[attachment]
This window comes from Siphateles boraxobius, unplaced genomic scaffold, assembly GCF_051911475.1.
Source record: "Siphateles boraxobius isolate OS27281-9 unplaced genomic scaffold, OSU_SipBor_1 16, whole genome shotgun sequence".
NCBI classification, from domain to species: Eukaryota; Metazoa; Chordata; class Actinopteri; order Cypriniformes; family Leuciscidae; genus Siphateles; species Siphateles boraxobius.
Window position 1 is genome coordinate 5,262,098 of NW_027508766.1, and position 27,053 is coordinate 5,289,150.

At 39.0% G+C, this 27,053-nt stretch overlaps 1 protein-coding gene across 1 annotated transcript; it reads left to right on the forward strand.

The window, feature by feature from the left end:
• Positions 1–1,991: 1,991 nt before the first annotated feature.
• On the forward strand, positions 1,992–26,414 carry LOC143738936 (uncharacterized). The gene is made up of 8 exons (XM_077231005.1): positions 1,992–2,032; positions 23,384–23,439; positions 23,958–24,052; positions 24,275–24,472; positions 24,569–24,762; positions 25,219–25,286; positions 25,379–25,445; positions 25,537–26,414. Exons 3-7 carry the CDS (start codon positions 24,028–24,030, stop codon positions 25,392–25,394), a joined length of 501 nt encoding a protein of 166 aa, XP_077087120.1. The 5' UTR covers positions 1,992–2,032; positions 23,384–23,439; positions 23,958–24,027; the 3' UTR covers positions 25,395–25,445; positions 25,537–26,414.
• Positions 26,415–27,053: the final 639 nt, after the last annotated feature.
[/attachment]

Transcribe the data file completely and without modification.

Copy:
This window comes from Siphateles boraxobius, unplaced genomic scaffold, assembly GCF_051911475.1.
Source record: "Siphateles boraxobius isolate OS27281-9 unplaced genomic scaffold, OSU_SipBor_1 16, whole genome shotgun sequence".
NCBI classification, from domain to species: Eukaryota; Metazoa; Chordata; class Actinopteri; order Cypriniformes; family Leuciscidae; genus Siphateles; species Siphateles boraxobius.
Window position 1 is genome coordinate 5,262,098 of NW_027508766.1, and position 27,053 is coordinate 5,289,150.

At 39.0% G+C, this 27,053-nt stretch overlaps 1 protein-coding gene across 1 annotated transcript; it reads left to right on the forward strand.

The window, feature by feature from the left end:
• Positions 1–1,991: 1,991 nt before the first annotated feature.
• On the forward strand, positions 1,992–26,414 carry LOC143738936 (uncharacterized). The gene is made up of 8 exons (XM_077231005.1): positions 1,992–2,032; positions 23,384–23,439; positions 23,958–24,052; positions 24,275–24,472; positions 24,569–24,762; positions 25,219–25,286; positions 25,379–25,445; positions 25,537–26,414. Exons 3-7 carry the CDS (start codon positions 24,028–24,030, stop codon positions 25,392–25,394), a joined length of 501 nt encoding a protein of 166 aa, XP_077087120.1. The 5' UTR covers positions 1,992–2,032; positions 23,384–23,439; positions 23,958–24,027; the 3' UTR covers positions 25,395–25,445; positions 25,537–26,414.
• Positions 26,415–27,053: the final 639 nt, after the last annotated feature.